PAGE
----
One thing is certain: whatever corruption exists in Russia, deadly as it may be, pales to the hundreds of billions in illegal wealth transfer that took place during the bank bailout after the Lehman failure, and which has yet to see any member of the ruling banker oligarchy sent to jail. Now executives of scapegoated foreign banks, that's a different matter entirely.

And another thing: if this was the US, Kolesnikov would have been free long ago, but certainly not before greasing the palms of justice appropriately with the required "settlement" fee.

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Herd Redirection Committee's picture

Defenestration, bitchez!

Latina Lover's picture

I think I can fly, I think I can touch the sky, ooops.

Haus-Targaryen's picture

This seems like a better way to go than a nail gun.

SamAdams's picture

Not nearly as strange as attacking the FBI with a samuri sword/knife/table and then having them shoot you in the head 7 times during questioning.... all while limping along on crutches.

SoilMyselfRotten's picture

We sure he wasn't interviewing for a banking position?

Arius's picture

it is not simple corruption fight ... it is more that someone up there is trying to put 2 + 2 together, and that is easier said than done ... others from outside might want that 2+2 = 15 ... do you dig ???

the big leagues my man ...very big leagues, not our cup of tea.  in a normal corruption thing, money just moves up the chain of command and that is that.  this is about control, more than likely control of resources

SafelyGraze's picture

there are a lot of scenes like this in the "matrix" movie

time slows down, etc

very trippy

max2205's picture

Jumped, fell into a hot tub, shot self with nail gun, rolled off cliff into a river and shot himself left handed....and hanged himself by accident....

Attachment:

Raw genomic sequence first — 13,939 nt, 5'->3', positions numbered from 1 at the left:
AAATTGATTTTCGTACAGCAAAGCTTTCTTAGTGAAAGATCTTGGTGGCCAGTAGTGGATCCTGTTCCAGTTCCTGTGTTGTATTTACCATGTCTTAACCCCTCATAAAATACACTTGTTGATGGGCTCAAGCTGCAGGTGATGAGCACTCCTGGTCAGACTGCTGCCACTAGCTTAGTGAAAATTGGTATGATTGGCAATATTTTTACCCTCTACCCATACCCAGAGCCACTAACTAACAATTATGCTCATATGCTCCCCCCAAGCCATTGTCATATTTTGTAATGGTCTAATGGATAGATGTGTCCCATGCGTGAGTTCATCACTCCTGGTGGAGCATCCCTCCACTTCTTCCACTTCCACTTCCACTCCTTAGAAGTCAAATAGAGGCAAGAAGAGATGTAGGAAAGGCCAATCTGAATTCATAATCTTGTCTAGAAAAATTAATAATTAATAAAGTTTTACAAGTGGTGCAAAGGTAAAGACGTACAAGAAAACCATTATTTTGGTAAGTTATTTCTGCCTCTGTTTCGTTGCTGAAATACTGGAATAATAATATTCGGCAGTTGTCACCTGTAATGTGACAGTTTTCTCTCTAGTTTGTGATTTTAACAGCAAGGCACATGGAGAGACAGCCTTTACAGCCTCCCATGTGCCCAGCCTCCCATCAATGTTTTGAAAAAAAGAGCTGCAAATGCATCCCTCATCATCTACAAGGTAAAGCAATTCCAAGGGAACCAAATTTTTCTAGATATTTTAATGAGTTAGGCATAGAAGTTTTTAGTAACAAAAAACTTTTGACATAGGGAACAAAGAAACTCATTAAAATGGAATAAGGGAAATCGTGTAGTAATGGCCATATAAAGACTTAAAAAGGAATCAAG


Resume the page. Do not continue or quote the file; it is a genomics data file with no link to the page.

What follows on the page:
Fixed it....

Mister Ponzi's picture

I wish human rights groups had been as critical in the case of the death of Michael Hastings...

eatthebanksters's picture

Anyone can jump with a little help...

Anusocracy's picture

I always thought that 'white men can't jump' saying was a lie.

manofthenorth's picture

PLEASE start the questionong of Eric Holder and leave all the windows open !!!!!!!!!!!!!!!!


MeetTozter's picture

They can jump just fine if FBI (or Russian equivalent) is in the room.

TheReplacement's picture

You forget the time he tied a rope around his neck and mashed the gas.

SilverIsKing's picture

He jumped or was thrown.

"What difference does it make?!"

NoDebt's picture

Ah, the Hillary Clinton / Benghazi defense.  Well played, sir.  Well played.

power steering's picture

Speaking of Hitlery mother Russia with her pendulus veined breasts needs a new suckiling to stop the ache

TheReplacement's picture

The judges give extra points for style and distance.  Thrown=more distance and so more time to execute better style.

Vampyroteuthis infernalis's picture

He jumped or was thrown.

In Russia, all the same!

ParkAveFlasher's picture

This is certainly one for Ripley's Believe It or Not!  Fancy a spontaneous death-event during an interrogation!  My word, these are strange days.

Herd Redirection Committee's picture

"If you don't tell us everything you know, IMMEDIATELY, you will shortly be taking flying lessons!"

sodbuster's picture

Bizarre is the new normal. Just look at the equity and bond markets.

papaclop's picture

I wish he could have taken a few JP Morgan execs with him.

Haus-Targaryen's picture

Fucking quadrupile post.  Thanks VPN & IE 8.